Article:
"Movies can become tied to memories and for that reason my favorite essay is film critic Maitland McDonagh's for 'Kuroneko.' The movie is one of two that I will forever associate with Roger Ebert (the other being 'March of the Penguins'). For that I can credit Michael Jackson. My husband and I had compiled a CD of interpretations of Michael Jackson's 'Thriller.' On a whim, I sent one to Roger Ebert for Halloween. In return, he sent to me 'Kuroneko.' The McDonagh's essay has a balanced blend of background information, cultural contrast between East and West and commentary on cinematic style. Yet I would want to say something different. Roger urged me to watch Japanese films on Hulu and write about Japanese movies. This essay reminds me of those two things as well as appealing to my growing affection for Halloween (I'm already contemplating my costume for this year) and interest in horror films that are targeted at frightening men over women ('Audition' or 'Fatal Attraction')."
"I'm going to cheat a little, but reading Kent Jones' essay in 'The Royal Tenenbaums' release was a pivotal moment for me as a cinephile, introducing a level of passion and real heart into film analysis, recognizing that cinema is as much a collection of wonderful moments as an overarching experience, and how each ties into the other. It doesn't hurt that it remains among my favorite films, and his favorite moments were mine as well. More recently, Kim Morgan's essay on 'Design for Living' was revelatory, in part because the film is far from my favorite Lubitsch, but she addressed and elucidated the way in which those elements with which I took issue were actually to the film's benefit, all the while displaying, again, a real passion for her subject. Lesson is, I suppose, passion goes a long way, certainly for me."
"Oh man, there are so many great essays packaged with Criterion Collection films. When I read this week's Criticwire question, the first thought that popped in my mind was Georgina Evans' essay 'Red: A Fraternity of Strangers' -- on Krzysztof Kieslowski's 'Three Colors: Red.' Not just because it was the last Criterion essay I read, but also it's an insightful and poignant look at Kieslowski’s final film and how it impacted the 'Three Colors' trilogy as a whole. Evans' emphasis on 'Red''s similarities to Kieslowski's 1991 film 'The Double Life of Veronique' makes watching both films all the more rewarding."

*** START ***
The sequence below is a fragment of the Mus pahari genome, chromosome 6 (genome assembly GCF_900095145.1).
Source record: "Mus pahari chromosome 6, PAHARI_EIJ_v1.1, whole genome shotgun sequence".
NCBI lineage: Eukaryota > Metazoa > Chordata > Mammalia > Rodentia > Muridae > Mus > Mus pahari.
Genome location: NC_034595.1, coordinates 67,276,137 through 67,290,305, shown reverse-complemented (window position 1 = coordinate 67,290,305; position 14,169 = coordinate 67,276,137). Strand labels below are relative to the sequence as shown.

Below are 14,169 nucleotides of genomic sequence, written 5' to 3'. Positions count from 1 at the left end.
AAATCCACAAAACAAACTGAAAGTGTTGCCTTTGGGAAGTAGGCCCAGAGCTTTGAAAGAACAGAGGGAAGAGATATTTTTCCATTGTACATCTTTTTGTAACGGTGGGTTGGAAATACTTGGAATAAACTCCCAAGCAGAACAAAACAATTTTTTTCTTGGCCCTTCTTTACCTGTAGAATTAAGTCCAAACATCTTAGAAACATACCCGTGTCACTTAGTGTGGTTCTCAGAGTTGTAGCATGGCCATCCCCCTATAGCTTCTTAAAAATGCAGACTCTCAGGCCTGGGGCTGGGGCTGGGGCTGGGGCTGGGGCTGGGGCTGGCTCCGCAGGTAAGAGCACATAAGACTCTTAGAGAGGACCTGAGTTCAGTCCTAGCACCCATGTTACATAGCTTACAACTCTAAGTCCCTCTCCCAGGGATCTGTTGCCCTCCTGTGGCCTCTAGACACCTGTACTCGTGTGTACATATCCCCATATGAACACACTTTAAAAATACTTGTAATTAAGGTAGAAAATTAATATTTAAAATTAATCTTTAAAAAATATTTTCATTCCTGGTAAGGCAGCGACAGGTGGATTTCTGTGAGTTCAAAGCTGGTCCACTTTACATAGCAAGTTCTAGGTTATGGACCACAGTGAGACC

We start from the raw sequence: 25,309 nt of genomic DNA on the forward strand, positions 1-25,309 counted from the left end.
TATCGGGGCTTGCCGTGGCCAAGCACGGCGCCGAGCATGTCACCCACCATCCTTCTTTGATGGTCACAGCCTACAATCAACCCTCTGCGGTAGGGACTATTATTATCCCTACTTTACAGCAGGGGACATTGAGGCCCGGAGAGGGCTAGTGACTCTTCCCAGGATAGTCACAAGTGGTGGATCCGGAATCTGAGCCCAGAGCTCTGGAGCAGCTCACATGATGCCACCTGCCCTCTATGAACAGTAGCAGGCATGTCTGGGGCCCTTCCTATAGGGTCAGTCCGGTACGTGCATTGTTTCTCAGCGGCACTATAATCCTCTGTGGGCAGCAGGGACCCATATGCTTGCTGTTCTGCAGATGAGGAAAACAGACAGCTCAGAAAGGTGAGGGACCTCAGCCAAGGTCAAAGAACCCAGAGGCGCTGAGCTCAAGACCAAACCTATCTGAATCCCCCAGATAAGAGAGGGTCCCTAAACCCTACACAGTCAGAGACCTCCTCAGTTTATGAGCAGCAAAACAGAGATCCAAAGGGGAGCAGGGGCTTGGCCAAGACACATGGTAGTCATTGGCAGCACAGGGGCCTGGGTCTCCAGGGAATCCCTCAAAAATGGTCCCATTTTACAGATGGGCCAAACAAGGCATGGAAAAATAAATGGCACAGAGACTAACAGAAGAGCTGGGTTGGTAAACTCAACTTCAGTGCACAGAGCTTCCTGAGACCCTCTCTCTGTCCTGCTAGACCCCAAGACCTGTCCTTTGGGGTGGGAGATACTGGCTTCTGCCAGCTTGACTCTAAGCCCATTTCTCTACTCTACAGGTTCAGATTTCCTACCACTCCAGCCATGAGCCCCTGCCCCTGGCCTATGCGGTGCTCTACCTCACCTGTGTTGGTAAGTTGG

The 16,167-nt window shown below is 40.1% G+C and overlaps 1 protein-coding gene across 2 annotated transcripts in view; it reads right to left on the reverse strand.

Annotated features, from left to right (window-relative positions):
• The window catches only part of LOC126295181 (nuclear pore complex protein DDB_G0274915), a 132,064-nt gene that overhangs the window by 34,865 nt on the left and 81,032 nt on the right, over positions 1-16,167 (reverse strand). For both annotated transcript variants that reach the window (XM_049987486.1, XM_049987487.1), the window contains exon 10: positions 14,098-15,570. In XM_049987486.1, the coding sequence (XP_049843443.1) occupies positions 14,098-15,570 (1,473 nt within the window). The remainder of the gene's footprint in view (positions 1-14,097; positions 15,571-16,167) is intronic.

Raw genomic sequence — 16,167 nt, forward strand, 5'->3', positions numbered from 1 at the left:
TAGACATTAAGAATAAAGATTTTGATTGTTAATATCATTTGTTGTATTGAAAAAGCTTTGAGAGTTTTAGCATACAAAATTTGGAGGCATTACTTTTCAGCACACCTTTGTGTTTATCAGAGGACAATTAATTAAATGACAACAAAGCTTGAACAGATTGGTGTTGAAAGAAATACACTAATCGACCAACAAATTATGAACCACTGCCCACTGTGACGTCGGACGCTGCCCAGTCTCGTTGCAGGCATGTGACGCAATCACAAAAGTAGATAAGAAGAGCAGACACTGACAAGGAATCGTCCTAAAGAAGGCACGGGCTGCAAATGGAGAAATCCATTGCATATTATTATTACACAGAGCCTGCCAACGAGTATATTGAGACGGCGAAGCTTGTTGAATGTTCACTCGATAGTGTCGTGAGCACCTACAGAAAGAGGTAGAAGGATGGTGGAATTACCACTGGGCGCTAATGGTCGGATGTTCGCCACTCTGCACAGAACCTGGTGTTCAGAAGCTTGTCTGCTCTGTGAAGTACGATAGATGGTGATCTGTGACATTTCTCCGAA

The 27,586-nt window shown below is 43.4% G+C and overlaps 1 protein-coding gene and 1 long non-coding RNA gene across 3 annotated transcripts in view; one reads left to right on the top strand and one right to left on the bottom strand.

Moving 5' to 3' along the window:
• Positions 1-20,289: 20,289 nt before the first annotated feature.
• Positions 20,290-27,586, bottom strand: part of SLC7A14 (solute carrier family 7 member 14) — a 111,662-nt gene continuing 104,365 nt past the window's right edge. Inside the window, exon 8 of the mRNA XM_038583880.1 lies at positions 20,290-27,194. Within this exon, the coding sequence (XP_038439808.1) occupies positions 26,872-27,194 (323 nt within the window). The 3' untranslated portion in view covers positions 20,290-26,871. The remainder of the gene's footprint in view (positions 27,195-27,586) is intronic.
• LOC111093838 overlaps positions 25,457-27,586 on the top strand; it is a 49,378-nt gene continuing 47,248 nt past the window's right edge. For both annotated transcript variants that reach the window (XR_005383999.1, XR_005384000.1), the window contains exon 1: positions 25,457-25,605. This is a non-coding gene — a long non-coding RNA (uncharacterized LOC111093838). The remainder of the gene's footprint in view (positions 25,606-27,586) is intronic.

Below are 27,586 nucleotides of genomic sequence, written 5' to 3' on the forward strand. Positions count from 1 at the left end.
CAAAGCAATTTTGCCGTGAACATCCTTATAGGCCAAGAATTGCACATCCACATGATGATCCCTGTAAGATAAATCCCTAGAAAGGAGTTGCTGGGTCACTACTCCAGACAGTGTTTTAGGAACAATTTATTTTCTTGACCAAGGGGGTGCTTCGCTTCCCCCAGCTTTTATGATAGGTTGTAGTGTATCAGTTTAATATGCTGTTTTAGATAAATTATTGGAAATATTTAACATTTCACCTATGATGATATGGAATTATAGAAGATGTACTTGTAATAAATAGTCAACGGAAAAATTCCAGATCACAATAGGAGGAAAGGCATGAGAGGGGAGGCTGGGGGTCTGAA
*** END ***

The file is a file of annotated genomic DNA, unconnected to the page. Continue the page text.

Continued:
"So many great essays to choose from, but I'm going with 'Faded Glories,' the essay for 'The Royal Tenenbaums,' written by Kent Jones of Film Comment. 'The Royal Tenenbaums' has long been one of my all-time favorite films; I remember, upon buying the Criterion DVD back in 2002, being so thrilled that the film got such an impressive treatment, both in supplements and in Mr. Jones' musings, instantly comparing Wes Anderson to Preston Sturges as one of America's best new comic minds. Like 'The Royal Tenenbaums,' the Kent Jones essay alongside it in the Criterion Collection is shrewd, incisive, and one of my favorites."
"I went back and reread a number of essays but could easily have missed a gem. I can't wait to read what others point out. As for what I reread, I'm going to cheat and offer two favorites because one comes from a critic and the other an author. The critical favorite is Kim Morgan's take on 'Design For Living.' The best Criterion essays are both informative regarding the film's history and insightful on its impact then and now. Morgan offers not only background on the making of the film but convincingly makes the case of its relevance to today's audience. Like the best special features in the Criterion Collection, it doesn't just offer trivia but deepens the experience of appreciating the film. As does Dennis Lehane's essay on 'The Wages of Fear,' a stellar piece of writing from one of our best authors. Clouzot's film is such a visceral, physical experience that reading about it from the perspective of an author and not a filmmaker, one who notices structure and not just the notorious stunts, makes a complex film even more interesting."
"Probably a simple pick, but film critic Jack Mathews' brief essay in the 'Brazil' set is a great jumping-off point for the wealth of supplementary material. Not only do I adore this bizarre 1985 Terry Gilliam masterpiece, but the essay (and the supplements) tell fascinating tales about horrific studio meddling and the quiet importance of outspoken film critics."
"There are too many I haven't read, but of the ones I have, Kent Jones' take on 'The Curious Case of Benjamin Button' is one of the most striking. I'm slightly cool towards the movie itself -- I like it, but I don't love it. Yet, when I read what Jones says, I begin to doubt myself. I think, 'You know, it really is pretty good,' and I'm tempted to put the disc in again. That, to me, is what criticism is about. History and context are important, but they should be second to the writer's passion. Jones brings that to whatever he touches, and it's contagious. Genuine passion always is."